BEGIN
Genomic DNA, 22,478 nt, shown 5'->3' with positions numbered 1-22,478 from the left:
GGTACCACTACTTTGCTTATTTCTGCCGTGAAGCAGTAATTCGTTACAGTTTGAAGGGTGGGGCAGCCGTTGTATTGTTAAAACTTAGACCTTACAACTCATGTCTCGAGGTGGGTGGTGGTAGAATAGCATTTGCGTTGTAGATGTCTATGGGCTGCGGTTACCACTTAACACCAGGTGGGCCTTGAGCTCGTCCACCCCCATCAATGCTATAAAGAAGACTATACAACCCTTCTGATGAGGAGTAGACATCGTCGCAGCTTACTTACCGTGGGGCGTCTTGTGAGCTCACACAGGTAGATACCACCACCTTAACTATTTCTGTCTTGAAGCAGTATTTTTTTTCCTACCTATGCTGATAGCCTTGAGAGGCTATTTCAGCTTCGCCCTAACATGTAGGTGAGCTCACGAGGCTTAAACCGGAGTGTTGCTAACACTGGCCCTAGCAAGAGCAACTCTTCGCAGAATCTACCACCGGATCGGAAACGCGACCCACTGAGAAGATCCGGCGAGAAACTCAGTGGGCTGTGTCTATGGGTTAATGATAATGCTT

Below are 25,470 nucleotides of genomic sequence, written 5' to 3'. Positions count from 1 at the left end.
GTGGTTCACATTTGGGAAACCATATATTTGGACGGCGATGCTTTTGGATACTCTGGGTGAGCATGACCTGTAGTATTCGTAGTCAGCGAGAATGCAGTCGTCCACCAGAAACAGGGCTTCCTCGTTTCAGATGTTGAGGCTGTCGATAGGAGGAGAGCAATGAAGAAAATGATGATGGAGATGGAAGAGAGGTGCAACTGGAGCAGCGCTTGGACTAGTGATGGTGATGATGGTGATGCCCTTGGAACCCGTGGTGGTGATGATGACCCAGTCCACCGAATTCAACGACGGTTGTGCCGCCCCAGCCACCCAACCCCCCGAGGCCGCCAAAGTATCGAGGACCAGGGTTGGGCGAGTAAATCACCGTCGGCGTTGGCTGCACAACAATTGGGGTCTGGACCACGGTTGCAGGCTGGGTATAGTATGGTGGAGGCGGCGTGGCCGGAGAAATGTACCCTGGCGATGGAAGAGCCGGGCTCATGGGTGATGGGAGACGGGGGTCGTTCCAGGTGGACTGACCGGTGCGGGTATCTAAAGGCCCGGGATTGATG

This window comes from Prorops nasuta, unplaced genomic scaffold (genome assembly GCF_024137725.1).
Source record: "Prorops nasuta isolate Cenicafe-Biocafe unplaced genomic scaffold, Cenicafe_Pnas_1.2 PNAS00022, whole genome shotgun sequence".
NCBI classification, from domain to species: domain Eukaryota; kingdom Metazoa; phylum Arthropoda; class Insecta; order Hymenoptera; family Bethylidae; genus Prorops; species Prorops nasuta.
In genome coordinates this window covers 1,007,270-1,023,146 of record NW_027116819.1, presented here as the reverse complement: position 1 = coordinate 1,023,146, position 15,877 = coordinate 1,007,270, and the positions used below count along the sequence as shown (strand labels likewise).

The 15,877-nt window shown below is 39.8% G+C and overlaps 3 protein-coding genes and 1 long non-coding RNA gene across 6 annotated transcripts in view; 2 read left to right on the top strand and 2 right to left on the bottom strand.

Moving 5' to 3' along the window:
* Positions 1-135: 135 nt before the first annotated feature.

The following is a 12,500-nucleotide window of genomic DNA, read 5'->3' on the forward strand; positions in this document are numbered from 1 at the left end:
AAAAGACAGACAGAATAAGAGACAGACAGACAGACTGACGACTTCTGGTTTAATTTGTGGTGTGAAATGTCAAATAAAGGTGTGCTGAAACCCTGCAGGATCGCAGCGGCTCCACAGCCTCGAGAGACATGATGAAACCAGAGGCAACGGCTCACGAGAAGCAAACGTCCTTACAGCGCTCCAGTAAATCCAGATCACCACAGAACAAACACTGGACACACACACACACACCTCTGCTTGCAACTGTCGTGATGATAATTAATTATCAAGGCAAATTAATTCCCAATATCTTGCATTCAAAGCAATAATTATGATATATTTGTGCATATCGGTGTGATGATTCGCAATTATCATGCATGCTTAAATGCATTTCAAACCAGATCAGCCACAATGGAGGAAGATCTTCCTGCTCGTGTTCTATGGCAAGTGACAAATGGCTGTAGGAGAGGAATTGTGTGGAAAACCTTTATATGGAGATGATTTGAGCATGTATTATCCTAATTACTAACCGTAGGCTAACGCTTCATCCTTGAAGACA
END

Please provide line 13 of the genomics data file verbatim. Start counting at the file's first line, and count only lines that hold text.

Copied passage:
AAAAGACAGACAGAATAAGAGACAGACAGACAGACTGACGACTTCTGGTTTAATTTGTGGTGTGAAATGTCAAATAAAGGTGTGCTGAAACCCTGCAGGATCGCAGCGGCTCCACAGCCTCGAGAGACATGATGAAACCAGAGGCAACGGCTCACGAGAAGCAAACGTCCTTACAGCGCTCCAGTAAATCCAGATCACCACAGAACAAACACTGGACACACACACACACACCTCTGCTTGCAACTGTCGTGATGATAATTAATTATCAAGGCAAATTAATTCCCAATATCTTGCATTCAAAGCAATAATTATGATATATTTGTGCATATCGGTGTGATGATTCGCAATTATCATGCATGCTTAAATGCATTTCAAACCAGATCAGCCACAATGGAGGAAGATCTTCCTGCTCGTGTTCTATGGCAAGTGACAAATGGCTGTAGGAGAGGAATTGTGTGGAAAACCTTTATATGGAGATGATTTGAGCATGTATTATCCTAATTACTAACCGTAGGCTAACGCTTCATCCTTGAAGACA